I got to shoot the new Savage 110 today, a total of nine rounds. I loaded ten rounds to get the rifle on paper, with a fairly light load of 47.0 grains of surplus 4895. I used the Hornady 150 grain SST bullet, along with Remington brass and CCI 200 primers.
When you use canister grade powder, you generally know what you are getting. When using surplus, you know you are in the ballpark, but individual lots are apt to vary in burn rate. Variable burn rates make the powder an unknown variable. For example, the IMR reloaders guide says that with a 150 grain Nosler bullet, we should start at 49 grains of 4895 and expect a velocity somewhere close to 2856 fps. The IMR tables say that the max load is at 53.0 grains of powder.
The newest Lee manual says that with a 150 grain jacketed bullet, we should start at 45.4 grains of 4895 and reach max velocities of 2880 fps with 49 grains of powder.
Based on those manuals, I built a starting load of 47.0 grains to give me a load that should put the rifle on paper with a velocity somewhere about 2750 fps. I was shooting this morning in varying light, as clouds were scudding aross the sun. The chrony gave me as many error readings as good velocities, but I was able to get enough readings to know that the 47.0 grain load was giving me an average 2781 fps with a Sd of 34.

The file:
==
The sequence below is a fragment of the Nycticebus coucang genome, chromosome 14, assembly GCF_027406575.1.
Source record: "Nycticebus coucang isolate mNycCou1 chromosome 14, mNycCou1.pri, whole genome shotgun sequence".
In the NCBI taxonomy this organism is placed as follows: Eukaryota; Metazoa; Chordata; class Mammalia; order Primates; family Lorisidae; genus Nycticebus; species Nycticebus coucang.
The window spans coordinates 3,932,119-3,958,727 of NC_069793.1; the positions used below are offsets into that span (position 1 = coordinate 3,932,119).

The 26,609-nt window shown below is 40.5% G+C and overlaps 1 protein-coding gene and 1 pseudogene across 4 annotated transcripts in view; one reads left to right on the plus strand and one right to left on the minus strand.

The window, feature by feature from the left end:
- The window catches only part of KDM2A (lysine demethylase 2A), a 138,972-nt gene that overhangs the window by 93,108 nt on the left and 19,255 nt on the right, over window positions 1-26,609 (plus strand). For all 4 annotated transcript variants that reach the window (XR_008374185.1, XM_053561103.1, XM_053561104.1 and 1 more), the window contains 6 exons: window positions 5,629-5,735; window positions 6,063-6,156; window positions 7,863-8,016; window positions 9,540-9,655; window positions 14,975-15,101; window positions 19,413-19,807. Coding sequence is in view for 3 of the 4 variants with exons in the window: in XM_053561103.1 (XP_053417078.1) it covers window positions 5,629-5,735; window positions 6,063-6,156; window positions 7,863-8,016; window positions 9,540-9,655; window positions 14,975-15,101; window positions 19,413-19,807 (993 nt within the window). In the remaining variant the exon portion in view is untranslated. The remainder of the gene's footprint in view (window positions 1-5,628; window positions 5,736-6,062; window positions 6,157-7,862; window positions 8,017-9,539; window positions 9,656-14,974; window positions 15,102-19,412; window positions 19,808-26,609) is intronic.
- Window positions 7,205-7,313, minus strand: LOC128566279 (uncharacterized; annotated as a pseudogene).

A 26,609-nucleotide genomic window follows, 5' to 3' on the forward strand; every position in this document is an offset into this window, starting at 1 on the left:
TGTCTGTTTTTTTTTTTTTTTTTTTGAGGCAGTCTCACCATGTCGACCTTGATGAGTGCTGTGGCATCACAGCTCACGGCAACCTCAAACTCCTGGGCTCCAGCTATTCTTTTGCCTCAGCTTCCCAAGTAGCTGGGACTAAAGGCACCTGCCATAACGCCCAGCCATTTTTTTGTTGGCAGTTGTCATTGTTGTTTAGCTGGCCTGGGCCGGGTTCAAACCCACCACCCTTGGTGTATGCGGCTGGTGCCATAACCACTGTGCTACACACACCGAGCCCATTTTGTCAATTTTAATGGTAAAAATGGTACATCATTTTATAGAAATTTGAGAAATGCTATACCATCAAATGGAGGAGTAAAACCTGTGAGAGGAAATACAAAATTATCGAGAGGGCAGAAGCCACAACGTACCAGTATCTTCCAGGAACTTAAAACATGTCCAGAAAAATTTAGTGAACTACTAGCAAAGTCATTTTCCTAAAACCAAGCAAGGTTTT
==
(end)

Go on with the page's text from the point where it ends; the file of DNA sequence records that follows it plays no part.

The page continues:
The target from 100 yards looks like this.
Those are shots #7, 8, and 9 out of the new rifle. I expected about 2750 and the readings out of the chrony were 2781. That is very close to published data. The Sd was larger than I like for jacketed bullets, but a high Sd is often influenced by loading density. I think that when I start increasing the load in one grain increments, I'll find one where the Sd goes down. That particular load will be an accurate one.
And, it looks like the jug of 4895 I bought is real close to canister grade. That puts my mind at rest about using it for loads approaching max.